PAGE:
ABOUT THIS BOOK
Michael Hayes offers a vigorous defense of incrementalism: the theory that the policymaking process typically should involve bargaining, delay, compromise, and, therefore, incremental change. Incrementalism, he argues, is one result of a checks-and-balances system in which politicians may disagree over what we want to achieve as a nation or what policies would best achieve shared goals.
Many political scientists have called for reforms that would facilitate majority rule and more radical policy change by strengthening the presidency at the expense of Congress. But Hayes develops policy typologies and analyzes case studies to show that the policy process works best when it conforms to the tenets of incrementalism. He contends that because humans are fallible, politics should work through social processes to achieve limited ends and to ameliorate—rather than completely solve—social problems. Analyzing the evolution of air pollution policy, the failure of President Clinton’s health care reform in 1994, and the successful effort at welfare reform in 1995-96, Hayes calls for changes that would make incrementalism work better by encouraging a more balanced struggle among social interests and by requiring political outcomes to conform to the rule of law.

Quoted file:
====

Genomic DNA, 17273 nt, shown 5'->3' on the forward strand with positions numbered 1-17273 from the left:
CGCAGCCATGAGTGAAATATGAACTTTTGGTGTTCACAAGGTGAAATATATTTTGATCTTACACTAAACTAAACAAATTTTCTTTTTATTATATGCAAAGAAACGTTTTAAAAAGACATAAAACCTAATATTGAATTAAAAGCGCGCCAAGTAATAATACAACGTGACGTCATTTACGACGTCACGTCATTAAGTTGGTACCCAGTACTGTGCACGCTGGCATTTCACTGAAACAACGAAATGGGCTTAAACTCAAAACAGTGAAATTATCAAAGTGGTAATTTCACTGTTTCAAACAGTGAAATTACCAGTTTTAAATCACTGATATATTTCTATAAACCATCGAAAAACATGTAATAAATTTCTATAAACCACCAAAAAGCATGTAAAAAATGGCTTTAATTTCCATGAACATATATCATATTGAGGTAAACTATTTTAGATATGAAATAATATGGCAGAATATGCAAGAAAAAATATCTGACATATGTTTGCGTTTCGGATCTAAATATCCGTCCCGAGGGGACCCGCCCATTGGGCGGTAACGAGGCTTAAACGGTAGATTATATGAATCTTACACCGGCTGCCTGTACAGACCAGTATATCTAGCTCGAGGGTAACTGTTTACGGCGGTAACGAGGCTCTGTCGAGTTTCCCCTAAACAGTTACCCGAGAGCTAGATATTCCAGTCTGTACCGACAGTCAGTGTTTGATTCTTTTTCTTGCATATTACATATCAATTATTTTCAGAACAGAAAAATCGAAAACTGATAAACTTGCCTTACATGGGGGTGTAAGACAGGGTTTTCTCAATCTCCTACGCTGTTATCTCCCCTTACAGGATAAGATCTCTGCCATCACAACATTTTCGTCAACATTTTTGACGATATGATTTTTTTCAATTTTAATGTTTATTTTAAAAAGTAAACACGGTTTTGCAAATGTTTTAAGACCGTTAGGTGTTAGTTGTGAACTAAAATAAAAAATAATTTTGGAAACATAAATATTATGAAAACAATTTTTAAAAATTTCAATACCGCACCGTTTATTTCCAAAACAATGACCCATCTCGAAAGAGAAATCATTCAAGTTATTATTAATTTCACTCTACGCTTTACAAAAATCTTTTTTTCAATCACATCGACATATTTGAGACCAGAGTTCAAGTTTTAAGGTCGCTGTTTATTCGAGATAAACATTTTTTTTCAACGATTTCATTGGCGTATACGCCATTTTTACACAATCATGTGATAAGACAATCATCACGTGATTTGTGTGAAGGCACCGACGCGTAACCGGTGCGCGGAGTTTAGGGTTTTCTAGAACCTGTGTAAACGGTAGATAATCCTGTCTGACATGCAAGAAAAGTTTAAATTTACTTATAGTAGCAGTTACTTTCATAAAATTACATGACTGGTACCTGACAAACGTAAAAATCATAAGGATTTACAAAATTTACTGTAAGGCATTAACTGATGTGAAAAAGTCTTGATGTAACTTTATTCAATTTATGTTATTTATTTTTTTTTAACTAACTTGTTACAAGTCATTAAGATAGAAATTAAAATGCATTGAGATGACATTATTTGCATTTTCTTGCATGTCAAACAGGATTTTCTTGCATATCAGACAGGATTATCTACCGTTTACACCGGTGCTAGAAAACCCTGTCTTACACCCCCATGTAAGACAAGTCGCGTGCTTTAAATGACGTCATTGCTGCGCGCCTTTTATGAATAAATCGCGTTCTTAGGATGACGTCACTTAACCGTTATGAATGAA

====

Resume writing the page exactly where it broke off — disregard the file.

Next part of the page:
Written for students and specialists in politics, public policy, and public administration, The Limits of Policy Change examines in detail a central issue in democratic theory.